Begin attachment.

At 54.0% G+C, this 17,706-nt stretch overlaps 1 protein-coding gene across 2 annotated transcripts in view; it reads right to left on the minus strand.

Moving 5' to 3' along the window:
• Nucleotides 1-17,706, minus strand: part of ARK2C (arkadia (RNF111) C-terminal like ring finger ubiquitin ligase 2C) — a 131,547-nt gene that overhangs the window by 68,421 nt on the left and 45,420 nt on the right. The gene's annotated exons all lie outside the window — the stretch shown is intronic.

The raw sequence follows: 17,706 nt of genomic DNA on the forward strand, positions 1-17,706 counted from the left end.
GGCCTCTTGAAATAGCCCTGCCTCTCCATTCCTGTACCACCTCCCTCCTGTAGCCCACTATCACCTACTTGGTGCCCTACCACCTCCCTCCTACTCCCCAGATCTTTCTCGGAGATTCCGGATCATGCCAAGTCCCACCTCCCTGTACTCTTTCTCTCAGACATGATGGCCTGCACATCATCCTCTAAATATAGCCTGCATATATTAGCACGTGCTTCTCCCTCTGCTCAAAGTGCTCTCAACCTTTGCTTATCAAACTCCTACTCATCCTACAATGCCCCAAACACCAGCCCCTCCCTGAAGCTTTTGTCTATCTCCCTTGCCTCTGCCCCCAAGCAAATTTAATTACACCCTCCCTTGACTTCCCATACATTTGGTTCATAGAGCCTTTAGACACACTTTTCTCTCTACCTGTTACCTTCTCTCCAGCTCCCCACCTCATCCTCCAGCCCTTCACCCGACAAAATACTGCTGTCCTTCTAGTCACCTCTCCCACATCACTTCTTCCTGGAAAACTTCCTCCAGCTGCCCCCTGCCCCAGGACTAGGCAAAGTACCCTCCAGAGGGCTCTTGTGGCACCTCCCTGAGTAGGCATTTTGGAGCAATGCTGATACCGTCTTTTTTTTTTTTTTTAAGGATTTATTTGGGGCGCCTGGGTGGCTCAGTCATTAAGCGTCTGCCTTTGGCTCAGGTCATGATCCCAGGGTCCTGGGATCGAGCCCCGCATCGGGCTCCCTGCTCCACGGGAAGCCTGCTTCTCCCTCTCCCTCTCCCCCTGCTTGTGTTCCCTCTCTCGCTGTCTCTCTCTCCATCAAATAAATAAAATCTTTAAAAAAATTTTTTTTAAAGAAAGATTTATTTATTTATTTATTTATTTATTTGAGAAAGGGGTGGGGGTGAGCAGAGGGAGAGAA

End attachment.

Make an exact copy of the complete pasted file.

At 54.0% G+C, this 17,706-nt stretch overlaps 1 protein-coding gene across 2 annotated transcripts in view; it reads right to left on the minus strand.

Moving 5' to 3' along the window:
• Nucleotides 1-17,706, minus strand: part of ARK2C (arkadia (RNF111) C-terminal like ring finger ubiquitin ligase 2C) — a 131,547-nt gene that overhangs the window by 68,421 nt on the left and 45,420 nt on the right. The gene's annotated exons all lie outside the window — the stretch shown is intronic.

The raw sequence follows: 17,706 nt of genomic DNA on the forward strand, positions 1-17,706 counted from the left end.
GGCCTCTTGAAATAGCCCTGCCTCTCCATTCCTGTACCACCTCCCTCCTGTAGCCCACTATCACCTACTTGGTGCCCTACCACCTCCCTCCTACTCCCCAGATCTTTCTCGGAGATTCCGGATCATGCCAAGTCCCACCTCCCTGTACTCTTTCTCTCAGACATGATGGCCTGCACATCATCCTCTAAATATAGCCTGCATATATTAGCACGTGCTTCTCCCTCTGCTCAAAGTGCTCTCAACCTTTGCTTATCAAACTCCTACTCATCCTACAATGCCCCAAACACCAGCCCCTCCCTGAAGCTTTTGTCTATCTCCCTTGCCTCTGCCCCCAAGCAAATTTAATTACACCCTCCCTTGACTTCCCATACATTTGGTTCATAGAGCCTTTAGACACACTTTTCTCTCTACCTGTTACCTTCTCTCCAGCTCCCCACCTCATCCTCCAGCCCTTCACCCGACAAAATACTGCTGTCCTTCTAGTCACCTCTCCCACATCACTTCTTCCTGGAAAACTTCCTCCAGCTGCCCCCTGCCCCAGGACTAGGCAAAGTACCCTCCAGAGGGCTCTTGTGGCACCTCCCTGAGTAGGCATTTTGGAGCAATGCTGATACCGTCTTTTTTTTTTTTTTTAAGGATTTATTTGGGGCGCCTGGGTGGCTCAGTCATTAAGCGTCTGCCTTTGGCTCAGGTCATGATCCCAGGGTCCTGGGATCGAGCCCCGCATCGGGCTCCCTGCTCCACGGGAAGCCTGCTTCTCCCTCTCCCTCTCCCCCTGCTTGTGTTCCCTCTCTCGCTGTCTCTCTCTCCATCAAATAAATAAAATCTTTAAAAAAATTTTTTTTAAAGAAAGATTTATTTATTTATTTATTTATTTATTTGAGAAAGGGGTGGGGGTGAGCAGAGGGAGAGAA